On a noisy street, looming over the real Hotel Alicia is a cooling tower and smokestacks of a huge power plant.
"20/20" showed the two disparate images to Bill Hilson, professor at the Pratt Institute Department of Graduate Communications Design, who demonstrated how easy it was for the hotel marketers to erase an ugly backdrop and replace it with a blue sky in minutes. He added a sunset, then easily switched it out for a scenic mountain backdrop. According to Hilson, you don't have to be a computer expert to make these magical transformations.
"I wish I could tell you it was incredibly sophisticated and difficult to do, but today it is not," he said. "I know for a fact that virtually every single image used in advertising and marketing today has been adjusted to some degree."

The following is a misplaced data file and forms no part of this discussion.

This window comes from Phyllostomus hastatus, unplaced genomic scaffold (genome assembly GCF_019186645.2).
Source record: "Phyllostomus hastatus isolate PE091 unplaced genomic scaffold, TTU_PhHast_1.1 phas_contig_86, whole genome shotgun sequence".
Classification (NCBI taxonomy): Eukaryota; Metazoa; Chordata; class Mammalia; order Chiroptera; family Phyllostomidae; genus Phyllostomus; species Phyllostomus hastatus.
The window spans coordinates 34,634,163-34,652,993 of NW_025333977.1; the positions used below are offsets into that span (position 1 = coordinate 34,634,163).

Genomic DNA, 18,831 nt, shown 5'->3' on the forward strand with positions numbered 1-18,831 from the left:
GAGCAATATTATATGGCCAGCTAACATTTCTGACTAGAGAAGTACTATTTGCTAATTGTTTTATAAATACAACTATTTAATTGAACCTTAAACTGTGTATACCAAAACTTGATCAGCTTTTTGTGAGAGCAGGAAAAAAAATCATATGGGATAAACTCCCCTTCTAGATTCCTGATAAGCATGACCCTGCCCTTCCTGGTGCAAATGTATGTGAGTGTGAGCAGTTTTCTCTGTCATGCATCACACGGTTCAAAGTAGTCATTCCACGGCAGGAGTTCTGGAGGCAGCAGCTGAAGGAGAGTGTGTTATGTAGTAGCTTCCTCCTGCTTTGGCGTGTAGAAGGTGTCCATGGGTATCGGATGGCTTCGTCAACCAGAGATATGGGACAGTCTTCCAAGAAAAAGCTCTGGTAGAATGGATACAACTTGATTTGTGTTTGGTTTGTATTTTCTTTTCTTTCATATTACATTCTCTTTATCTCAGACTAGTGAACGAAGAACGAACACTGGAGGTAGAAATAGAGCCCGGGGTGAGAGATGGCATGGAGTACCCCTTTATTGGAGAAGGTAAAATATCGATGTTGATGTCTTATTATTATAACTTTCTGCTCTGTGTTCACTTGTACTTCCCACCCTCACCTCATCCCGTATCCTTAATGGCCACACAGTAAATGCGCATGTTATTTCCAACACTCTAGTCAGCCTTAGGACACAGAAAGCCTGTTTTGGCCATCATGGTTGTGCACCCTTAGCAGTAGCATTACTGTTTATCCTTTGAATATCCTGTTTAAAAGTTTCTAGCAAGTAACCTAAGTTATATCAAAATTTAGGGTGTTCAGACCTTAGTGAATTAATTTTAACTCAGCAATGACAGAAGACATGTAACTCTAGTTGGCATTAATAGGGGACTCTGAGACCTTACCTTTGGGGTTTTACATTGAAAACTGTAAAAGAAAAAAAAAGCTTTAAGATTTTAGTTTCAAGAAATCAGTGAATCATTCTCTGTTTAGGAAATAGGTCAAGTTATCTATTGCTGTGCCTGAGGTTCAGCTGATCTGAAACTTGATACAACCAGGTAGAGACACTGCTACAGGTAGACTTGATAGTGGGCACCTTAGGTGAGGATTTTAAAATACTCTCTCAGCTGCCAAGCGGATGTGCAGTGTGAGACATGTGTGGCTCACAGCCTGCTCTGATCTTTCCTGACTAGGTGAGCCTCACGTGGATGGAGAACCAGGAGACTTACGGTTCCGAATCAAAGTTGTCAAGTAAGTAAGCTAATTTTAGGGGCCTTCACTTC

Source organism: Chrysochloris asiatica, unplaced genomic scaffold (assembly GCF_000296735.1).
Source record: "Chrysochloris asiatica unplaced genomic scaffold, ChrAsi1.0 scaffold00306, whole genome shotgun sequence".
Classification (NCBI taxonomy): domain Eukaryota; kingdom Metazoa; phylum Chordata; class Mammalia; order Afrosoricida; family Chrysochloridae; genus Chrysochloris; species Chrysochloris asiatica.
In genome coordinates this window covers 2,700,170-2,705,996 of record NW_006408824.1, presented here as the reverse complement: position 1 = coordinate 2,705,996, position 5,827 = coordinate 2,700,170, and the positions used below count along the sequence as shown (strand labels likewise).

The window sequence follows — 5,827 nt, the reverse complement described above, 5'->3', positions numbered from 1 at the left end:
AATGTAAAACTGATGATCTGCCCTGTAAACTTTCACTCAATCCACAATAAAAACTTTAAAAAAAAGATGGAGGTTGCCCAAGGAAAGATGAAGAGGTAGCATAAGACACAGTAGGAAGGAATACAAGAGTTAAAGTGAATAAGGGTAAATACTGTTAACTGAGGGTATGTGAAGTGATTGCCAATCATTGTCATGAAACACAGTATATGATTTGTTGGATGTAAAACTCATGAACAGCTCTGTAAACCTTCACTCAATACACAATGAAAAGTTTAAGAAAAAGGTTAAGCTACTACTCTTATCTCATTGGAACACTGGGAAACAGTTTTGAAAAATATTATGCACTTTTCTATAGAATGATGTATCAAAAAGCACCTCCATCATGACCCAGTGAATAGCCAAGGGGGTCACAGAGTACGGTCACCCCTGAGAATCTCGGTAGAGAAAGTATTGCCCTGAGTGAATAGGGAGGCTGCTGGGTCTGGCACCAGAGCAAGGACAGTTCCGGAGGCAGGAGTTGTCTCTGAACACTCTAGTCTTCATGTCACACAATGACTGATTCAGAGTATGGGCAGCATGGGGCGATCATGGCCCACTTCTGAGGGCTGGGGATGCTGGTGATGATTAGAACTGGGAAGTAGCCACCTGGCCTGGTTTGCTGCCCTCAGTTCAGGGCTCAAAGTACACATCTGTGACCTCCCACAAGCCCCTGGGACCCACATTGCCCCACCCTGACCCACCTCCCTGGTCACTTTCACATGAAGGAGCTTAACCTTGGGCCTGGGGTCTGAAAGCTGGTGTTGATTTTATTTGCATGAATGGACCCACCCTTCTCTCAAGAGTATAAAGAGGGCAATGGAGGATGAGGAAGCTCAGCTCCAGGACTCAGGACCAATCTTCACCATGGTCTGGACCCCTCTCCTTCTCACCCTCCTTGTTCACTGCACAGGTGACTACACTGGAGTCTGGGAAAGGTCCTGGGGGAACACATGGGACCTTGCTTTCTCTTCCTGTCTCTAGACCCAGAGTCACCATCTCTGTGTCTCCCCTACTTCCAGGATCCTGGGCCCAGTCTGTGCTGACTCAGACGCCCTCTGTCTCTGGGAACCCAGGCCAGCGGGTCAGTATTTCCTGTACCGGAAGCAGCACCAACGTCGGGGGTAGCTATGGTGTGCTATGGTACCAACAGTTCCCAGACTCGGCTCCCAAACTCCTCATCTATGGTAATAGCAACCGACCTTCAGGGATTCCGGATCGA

Before-and-After Weight Loss Photos Too Good to Be True
Photoshop adjustments and other misleading tactics can go too far -- particularly in the diet business. Brook Barth learned that lesson after she lost 65 pounds -- but it wasn't thanks to some miracle diet.
"They are lying. It's false advertisement, and it's sad that people are getting sucked into it," she told "20/20." Barth did it the hard way -- eight grueling months of intense exercise and calorie counting. "It was a lot of hard work," she said. "I had to completely change my lifestyle."
To inspire others with her success, Barth posted her story and impressive before-and-after photos on her own blog site. Somehow they ended up on boxes of a product she had never heard of, let alone used, called Wu-Yi Diet Tea.
"My grandmother's friend calls my grandma, and she was like, 'Hey, did you know your granddaughter is on this tea box?' And she was like, 'No, that's not how she lost the weight.' What the heck?" Barth recalled.